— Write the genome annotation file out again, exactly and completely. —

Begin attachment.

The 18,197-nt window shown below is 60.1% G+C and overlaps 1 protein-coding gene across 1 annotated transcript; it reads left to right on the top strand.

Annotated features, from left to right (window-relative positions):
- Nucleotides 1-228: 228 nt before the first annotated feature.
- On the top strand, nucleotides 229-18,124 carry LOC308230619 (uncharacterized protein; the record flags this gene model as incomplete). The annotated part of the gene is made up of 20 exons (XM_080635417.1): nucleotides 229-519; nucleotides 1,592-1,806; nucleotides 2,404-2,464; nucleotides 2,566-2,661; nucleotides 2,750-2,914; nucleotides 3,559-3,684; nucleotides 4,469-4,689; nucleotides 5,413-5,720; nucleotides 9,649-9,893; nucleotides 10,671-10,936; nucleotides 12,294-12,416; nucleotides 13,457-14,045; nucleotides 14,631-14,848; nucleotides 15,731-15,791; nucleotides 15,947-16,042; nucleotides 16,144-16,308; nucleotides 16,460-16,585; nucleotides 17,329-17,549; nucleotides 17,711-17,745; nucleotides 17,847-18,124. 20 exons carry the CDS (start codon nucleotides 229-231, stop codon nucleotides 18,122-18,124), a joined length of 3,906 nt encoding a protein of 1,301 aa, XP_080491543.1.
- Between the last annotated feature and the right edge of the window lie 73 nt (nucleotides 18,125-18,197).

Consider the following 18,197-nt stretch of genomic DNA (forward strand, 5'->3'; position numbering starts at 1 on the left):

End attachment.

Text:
The 18,197-nt window shown below is 60.1% G+C and overlaps 1 protein-coding gene across 1 annotated transcript; it reads left to right on the top strand.

Annotated features, from left to right (window-relative positions):
- Nucleotides 1-228: 228 nt before the first annotated feature.
- On the top strand, nucleotides 229-18,124 carry LOC308230619 (uncharacterized protein; the record flags this gene model as incomplete). The annotated part of the gene is made up of 20 exons (XM_080635417.1): nucleotides 229-519; nucleotides 1,592-1,806; nucleotides 2,404-2,464; nucleotides 2,566-2,661; nucleotides 2,750-2,914; nucleotides 3,559-3,684; nucleotides 4,469-4,689; nucleotides 5,413-5,720; nucleotides 9,649-9,893; nucleotides 10,671-10,936; nucleotides 12,294-12,416; nucleotides 13,457-14,045; nucleotides 14,631-14,848; nucleotides 15,731-15,791; nucleotides 15,947-16,042; nucleotides 16,144-16,308; nucleotides 16,460-16,585; nucleotides 17,329-17,549; nucleotides 17,711-17,745; nucleotides 17,847-18,124. 20 exons carry the CDS (start codon nucleotides 229-231, stop codon nucleotides 18,122-18,124), a joined length of 3,906 nt encoding a protein of 1,301 aa, XP_080491543.1.
- Between the last annotated feature and the right edge of the window lie 73 nt (nucleotides 18,125-18,197).

Consider the following 18,197-nt stretch of genomic DNA (forward strand, 5'->3'; position numbering starts at 1 on the left):